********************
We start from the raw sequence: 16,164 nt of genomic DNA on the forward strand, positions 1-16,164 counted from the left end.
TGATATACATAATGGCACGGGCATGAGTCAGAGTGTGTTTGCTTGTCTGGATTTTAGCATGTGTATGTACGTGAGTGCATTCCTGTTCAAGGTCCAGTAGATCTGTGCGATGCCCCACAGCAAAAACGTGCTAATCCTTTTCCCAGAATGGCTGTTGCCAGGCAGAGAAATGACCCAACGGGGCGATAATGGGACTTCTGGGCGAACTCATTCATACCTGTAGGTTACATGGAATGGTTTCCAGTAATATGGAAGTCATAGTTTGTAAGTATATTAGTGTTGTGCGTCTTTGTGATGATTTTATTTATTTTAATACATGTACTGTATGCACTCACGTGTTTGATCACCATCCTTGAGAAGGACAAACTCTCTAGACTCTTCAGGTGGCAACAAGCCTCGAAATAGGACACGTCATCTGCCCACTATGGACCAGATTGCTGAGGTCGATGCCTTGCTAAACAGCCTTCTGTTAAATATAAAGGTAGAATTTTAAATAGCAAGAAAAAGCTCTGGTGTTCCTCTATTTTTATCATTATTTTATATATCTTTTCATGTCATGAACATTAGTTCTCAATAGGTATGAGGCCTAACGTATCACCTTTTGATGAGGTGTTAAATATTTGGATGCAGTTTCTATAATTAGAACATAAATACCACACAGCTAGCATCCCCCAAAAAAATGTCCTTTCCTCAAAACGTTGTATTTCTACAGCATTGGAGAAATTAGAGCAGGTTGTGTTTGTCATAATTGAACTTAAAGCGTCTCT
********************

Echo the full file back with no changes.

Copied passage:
We start from the raw sequence: 16,164 nt of genomic DNA on the forward strand, positions 1-16,164 counted from the left end.
TGATATACATAATGGCACGGGCATGAGTCAGAGTGTGTTTGCTTGTCTGGATTTTAGCATGTGTATGTACGTGAGTGCATTCCTGTTCAAGGTCCAGTAGATCTGTGCGATGCCCCACAGCAAAAACGTGCTAATCCTTTTCCCAGAATGGCTGTTGCCAGGCAGAGAAATGACCCAACGGGGCGATAATGGGACTTCTGGGCGAACTCATTCATACCTGTAGGTTACATGGAATGGTTTCCAGTAATATGGAAGTCATAGTTTGTAAGTATATTAGTGTTGTGCGTCTTTGTGATGATTTTATTTATTTTAATACATGTACTGTATGCACTCACGTGTTTGATCACCATCCTTGAGAAGGACAAACTCTCTAGACTCTTCAGGTGGCAACAAGCCTCGAAATAGGACACGTCATCTGCCCACTATGGACCAGATTGCTGAGGTCGATGCCTTGCTAAACAGCCTTCTGTTAAATATAAAGGTAGAATTTTAAATAGCAAGAAAAAGCTCTGGTGTTCCTCTATTTTTATCATTATTTTATATATCTTTTCATGTCATGAACATTAGTTCTCAATAGGTATGAGGCCTAACGTATCACCTTTTGATGAGGTGTTAAATATTTGGATGCAGTTTCTATAATTAGAACATAAATACCACACAGCTAGCATCCCCCAAAAAAATGTCCTTTCCTCAAAACGTTGTATTTCTACAGCATTGGAGAAATTAGAGCAGGTTGTGTTTGTCATAATTGAACTTAAAGCGTCTCT